By Sumiyo Henna, special correspondent in the U.S.
James Mattis, who has been named by President-elect Donald Trump as secretary of defense, is a former Marine general. He is keen on the reinforcement of the U.S. Marines, which have suffered a retrenchment as a result of military budget cuts. It is highly possible that he may strengthen policies on military bases in Okinawa, which is the only overseas operation base of the Marines.
Mattis retired as the commander of the Central Command three years ago. Under federal law, veterans cannot serve as defense secretary within seven years of their retirement, so Mattis’ appointment will require an exemption from Congress.
Therefore, officials of the Trump transition team sounded out Senator John McCain and other political heavyweights first, finding out that many of them welcomed Mattis’ appointment. They concluded that there would be no problem, so Trump went ahead to nominate Mattis.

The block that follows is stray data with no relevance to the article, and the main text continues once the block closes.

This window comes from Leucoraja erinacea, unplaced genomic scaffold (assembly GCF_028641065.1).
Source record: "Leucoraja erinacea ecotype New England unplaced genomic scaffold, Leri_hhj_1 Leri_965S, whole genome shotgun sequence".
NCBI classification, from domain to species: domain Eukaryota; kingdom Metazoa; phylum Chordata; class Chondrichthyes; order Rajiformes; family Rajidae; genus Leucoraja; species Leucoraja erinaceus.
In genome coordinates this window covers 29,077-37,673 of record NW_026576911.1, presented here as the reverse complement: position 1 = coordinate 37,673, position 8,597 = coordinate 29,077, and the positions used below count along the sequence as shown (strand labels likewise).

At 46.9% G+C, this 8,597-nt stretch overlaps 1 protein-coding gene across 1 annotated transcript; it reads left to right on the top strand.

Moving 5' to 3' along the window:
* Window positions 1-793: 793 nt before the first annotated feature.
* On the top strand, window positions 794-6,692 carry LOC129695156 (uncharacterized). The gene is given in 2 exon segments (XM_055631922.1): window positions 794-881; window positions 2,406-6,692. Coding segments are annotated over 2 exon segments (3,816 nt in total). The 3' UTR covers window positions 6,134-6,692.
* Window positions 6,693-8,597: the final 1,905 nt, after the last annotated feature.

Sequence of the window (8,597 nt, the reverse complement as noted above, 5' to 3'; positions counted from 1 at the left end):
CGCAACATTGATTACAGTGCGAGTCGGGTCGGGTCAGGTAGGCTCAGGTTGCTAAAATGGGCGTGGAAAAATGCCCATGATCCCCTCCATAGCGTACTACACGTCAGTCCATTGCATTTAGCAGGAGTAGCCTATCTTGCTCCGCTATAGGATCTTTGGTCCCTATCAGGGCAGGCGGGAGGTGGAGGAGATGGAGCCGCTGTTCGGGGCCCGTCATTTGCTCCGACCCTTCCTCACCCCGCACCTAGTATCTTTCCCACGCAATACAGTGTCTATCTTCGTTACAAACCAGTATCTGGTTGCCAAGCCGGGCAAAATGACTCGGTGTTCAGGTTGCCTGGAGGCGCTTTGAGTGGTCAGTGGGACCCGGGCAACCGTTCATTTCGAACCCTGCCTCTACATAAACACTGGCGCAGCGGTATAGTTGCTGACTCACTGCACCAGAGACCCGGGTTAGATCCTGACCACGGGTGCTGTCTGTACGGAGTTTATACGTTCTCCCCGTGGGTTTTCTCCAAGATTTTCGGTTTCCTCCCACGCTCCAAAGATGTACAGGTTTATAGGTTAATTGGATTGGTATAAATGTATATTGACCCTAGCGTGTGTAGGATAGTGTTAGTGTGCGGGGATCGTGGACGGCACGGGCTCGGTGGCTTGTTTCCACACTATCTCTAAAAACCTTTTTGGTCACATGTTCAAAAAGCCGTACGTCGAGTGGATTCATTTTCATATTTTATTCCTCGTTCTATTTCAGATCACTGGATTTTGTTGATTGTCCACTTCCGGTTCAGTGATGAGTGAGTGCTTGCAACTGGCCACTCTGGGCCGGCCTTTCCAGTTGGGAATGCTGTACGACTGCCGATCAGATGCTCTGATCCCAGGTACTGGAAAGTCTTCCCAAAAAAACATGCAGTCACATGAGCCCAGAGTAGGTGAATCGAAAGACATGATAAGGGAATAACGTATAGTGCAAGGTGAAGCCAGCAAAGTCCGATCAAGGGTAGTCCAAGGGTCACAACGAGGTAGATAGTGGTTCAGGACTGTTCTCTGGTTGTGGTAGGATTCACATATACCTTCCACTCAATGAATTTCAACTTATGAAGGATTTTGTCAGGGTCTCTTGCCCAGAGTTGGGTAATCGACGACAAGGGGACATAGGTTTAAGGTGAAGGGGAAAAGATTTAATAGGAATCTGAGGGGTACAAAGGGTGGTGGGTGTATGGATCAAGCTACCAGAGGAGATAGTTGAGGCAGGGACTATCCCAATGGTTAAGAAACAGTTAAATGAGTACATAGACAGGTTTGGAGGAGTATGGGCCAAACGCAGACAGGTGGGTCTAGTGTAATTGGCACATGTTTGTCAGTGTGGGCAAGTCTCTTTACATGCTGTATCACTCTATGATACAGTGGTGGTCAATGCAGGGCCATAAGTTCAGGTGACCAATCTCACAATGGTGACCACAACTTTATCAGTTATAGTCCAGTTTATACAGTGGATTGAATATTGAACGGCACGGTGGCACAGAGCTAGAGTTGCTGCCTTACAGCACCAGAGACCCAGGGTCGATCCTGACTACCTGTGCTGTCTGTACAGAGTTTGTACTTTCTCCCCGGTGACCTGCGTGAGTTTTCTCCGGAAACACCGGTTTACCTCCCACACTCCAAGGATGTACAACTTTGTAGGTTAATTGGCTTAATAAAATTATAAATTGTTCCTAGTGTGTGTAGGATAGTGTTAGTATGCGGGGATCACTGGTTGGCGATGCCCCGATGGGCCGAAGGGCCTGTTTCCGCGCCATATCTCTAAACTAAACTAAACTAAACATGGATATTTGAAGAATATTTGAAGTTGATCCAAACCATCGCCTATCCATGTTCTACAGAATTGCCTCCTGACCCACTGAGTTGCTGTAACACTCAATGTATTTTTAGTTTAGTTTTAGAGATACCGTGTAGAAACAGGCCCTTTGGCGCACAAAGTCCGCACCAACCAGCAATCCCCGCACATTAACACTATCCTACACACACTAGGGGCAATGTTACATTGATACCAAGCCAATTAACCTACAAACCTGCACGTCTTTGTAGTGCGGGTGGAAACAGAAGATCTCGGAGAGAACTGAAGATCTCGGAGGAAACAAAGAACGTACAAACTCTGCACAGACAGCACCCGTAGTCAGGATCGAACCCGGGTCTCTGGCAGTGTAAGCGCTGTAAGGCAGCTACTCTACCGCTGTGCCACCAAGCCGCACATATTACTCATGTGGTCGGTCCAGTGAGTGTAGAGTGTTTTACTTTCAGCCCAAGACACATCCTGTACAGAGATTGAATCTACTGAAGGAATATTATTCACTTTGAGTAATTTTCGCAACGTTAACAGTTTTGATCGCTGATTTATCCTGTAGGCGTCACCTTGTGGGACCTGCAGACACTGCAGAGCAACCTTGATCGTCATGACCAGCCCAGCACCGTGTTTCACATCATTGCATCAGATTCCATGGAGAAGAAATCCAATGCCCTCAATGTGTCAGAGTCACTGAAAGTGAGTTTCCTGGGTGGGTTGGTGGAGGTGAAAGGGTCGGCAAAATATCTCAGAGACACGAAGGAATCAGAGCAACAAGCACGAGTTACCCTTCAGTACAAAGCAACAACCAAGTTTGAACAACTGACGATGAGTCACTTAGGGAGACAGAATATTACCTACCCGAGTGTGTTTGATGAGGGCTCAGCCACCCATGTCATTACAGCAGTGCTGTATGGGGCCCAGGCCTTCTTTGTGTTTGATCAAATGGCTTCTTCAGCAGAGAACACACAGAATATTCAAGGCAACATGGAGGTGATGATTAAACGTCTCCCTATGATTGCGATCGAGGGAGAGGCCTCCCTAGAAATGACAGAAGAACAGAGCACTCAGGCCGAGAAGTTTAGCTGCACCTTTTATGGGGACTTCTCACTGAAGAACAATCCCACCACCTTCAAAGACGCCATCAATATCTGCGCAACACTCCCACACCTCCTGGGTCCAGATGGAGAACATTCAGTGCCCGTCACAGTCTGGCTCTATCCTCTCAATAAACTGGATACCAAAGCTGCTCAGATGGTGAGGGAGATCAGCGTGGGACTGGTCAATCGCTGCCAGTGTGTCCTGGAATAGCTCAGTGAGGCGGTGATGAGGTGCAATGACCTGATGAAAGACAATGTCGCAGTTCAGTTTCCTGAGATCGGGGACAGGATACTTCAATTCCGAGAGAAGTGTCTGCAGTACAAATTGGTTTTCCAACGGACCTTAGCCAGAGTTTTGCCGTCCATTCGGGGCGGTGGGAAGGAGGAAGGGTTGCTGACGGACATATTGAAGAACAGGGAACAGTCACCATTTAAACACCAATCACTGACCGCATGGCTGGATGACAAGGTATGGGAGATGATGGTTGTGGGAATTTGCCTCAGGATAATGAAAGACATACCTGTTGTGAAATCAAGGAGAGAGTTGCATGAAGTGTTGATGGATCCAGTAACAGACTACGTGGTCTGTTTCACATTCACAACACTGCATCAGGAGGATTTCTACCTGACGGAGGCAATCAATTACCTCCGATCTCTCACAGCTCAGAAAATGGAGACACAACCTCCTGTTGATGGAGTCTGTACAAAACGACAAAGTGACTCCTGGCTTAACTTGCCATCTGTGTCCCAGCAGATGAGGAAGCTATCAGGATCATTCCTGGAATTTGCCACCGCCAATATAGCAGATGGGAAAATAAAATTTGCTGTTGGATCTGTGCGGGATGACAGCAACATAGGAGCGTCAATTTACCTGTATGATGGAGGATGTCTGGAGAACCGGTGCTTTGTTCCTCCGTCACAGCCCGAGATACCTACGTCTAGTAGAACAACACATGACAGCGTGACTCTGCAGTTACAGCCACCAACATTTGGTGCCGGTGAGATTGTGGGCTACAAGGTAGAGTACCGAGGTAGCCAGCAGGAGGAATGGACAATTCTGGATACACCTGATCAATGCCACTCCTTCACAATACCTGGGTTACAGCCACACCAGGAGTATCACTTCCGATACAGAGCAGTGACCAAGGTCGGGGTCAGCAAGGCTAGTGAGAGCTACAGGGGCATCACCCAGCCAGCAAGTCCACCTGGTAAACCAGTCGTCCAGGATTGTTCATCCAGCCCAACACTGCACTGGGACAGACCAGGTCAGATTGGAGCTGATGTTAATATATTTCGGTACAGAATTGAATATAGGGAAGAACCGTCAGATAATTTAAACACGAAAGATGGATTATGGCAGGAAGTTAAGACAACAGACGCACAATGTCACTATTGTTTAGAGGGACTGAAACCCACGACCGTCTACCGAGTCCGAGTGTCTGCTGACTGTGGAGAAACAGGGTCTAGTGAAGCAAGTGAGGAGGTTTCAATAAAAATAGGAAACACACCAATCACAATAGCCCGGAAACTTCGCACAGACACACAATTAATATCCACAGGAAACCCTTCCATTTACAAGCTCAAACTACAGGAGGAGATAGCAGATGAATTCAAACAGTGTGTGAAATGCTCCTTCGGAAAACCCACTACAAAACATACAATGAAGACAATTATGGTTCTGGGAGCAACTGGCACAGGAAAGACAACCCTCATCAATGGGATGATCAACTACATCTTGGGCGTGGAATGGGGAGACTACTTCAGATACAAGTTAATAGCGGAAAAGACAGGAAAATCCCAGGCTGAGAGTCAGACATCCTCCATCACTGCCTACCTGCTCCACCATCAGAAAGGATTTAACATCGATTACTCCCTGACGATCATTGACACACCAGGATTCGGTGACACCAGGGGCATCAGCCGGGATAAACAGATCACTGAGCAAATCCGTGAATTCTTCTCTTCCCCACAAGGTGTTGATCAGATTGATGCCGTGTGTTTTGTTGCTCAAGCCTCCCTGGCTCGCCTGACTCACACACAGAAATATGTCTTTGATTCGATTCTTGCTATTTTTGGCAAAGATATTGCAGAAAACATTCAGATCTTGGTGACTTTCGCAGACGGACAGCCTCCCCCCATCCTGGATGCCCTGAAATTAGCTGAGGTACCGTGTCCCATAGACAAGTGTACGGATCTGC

According to a source close to Trump, in addition to McCain, Mattis also talked with a number of members of the Senate Armed Services Committee. He had a lively exchange of views on the plans to disperse the Marines in Asia and the Pacific with Senator Dan Sullivan, who is a proponent of the relocation of the Futenma Air Station to Henoko, Nago City, at a recent meeting.
According to a source in the Trump transition team, Mattis has already presented a draft of his military policies to Trump. After his formal nomination on Dec. 5, he will coordinate his policies with Trump’s military policies compiled by his designate national security adviser Michael Flynn and begin to work on a final draft. Trump’s policies include pursuing the plan to build a new base in Henoko. It is of great interest how this will be reflected in the final draft. (Slightly abridged)